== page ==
Fuzzy Vs. Random Utility Models: an Application to Mode Choice Behaviour Analysis
G E Cantarella, University of Salerno; V Fedele, Mediterranean University of Reggio Calabria, IT
The most common behavioural paradigm underlining discrete choice analysis assumes that:
A. the decision-maker, e.g. each user of a transportation system facing the choice of the transportation mode,
a.1 considers a set of mutually exclusive alternatives,
a.2 gives each alternative a value of perceived utility,
a.3 chooses the (an) alternative with the maximum value of perceived utility;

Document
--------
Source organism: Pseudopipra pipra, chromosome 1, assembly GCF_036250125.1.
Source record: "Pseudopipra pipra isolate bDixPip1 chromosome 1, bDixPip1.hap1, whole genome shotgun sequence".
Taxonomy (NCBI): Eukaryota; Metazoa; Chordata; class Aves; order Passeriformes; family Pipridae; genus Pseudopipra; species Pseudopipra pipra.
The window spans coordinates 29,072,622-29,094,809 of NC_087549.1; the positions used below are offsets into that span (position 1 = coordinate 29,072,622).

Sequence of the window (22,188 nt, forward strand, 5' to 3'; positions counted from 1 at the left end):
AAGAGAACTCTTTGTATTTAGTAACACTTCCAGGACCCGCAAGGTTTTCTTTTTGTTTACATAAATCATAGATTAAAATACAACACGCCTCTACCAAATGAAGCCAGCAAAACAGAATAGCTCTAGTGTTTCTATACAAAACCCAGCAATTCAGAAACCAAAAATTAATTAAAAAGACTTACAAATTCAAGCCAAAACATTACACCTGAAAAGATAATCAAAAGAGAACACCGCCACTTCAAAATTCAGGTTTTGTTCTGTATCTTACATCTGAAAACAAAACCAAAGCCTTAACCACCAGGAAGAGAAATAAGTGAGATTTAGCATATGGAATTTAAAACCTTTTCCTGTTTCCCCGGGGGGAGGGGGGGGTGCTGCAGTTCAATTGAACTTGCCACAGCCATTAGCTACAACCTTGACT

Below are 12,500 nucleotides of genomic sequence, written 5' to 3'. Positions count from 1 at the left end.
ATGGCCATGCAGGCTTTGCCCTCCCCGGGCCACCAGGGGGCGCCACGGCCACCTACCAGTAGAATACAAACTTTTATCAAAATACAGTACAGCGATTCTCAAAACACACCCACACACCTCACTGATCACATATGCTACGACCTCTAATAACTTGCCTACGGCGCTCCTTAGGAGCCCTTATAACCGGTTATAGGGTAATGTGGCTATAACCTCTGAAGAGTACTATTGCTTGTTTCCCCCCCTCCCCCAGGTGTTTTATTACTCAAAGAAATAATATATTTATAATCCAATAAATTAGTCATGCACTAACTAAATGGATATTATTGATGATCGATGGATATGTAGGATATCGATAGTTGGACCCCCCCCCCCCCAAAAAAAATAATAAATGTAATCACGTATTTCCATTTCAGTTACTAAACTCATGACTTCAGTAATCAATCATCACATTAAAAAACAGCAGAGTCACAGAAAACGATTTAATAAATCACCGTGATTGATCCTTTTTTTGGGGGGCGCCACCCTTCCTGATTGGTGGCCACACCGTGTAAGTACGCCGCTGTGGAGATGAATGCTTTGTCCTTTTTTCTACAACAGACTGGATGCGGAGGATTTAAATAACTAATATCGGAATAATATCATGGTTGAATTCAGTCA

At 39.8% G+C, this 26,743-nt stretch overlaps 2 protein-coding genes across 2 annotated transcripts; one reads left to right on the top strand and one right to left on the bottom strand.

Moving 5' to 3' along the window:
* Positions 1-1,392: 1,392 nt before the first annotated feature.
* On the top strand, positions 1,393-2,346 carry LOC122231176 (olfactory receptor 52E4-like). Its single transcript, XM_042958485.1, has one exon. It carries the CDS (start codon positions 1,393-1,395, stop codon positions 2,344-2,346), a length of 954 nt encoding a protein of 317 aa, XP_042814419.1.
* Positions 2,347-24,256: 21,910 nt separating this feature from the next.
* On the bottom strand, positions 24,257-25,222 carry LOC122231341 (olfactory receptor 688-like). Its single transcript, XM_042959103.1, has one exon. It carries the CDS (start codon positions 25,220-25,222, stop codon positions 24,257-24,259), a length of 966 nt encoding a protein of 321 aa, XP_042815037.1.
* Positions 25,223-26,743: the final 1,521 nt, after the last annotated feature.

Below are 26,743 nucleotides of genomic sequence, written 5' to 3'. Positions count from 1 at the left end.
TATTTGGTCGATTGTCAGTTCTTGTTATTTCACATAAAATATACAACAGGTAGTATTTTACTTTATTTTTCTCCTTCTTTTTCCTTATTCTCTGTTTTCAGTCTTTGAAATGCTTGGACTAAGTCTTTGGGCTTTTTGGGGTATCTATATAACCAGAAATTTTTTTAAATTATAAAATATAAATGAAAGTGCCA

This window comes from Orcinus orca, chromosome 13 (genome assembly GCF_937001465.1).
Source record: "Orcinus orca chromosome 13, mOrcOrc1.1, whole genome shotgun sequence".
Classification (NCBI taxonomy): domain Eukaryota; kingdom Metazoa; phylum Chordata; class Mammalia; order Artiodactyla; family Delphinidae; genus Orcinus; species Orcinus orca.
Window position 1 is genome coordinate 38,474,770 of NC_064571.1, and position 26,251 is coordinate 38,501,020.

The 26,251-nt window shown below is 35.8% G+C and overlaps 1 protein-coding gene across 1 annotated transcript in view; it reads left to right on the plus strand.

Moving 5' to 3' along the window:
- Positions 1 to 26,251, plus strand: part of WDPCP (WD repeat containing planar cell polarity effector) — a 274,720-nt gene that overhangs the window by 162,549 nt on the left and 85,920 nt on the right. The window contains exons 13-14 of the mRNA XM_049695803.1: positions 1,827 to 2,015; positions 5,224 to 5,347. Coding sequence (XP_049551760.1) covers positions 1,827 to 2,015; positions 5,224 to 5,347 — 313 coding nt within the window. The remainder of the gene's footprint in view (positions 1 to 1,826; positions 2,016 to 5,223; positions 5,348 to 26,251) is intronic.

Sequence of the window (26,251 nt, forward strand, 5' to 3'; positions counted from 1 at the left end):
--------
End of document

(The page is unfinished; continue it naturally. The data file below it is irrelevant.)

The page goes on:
B. the perceived utility of each alternative is modelled taking into account sources of uncertainty, regarding information available to the user as well as to the modeller. The utility is expressed as a function of attributes, which may be measured or assumed in a design scenario, and parameters, which are estimated through a sample of observations.
If the perceived utility is modelled through a random variable the well-known Random Utility Theory is obtained. Models derived from such a theory have been applied with satisfactory results over the years.
This paper discusses the Fuzzy Utility Theory resulting from assuming that the perceived utility is modelled through a fuzzy number. An application to mode choice analysis is also presented for a real case, showing that Fuzzy Utility Models are feasible
Association for European Transport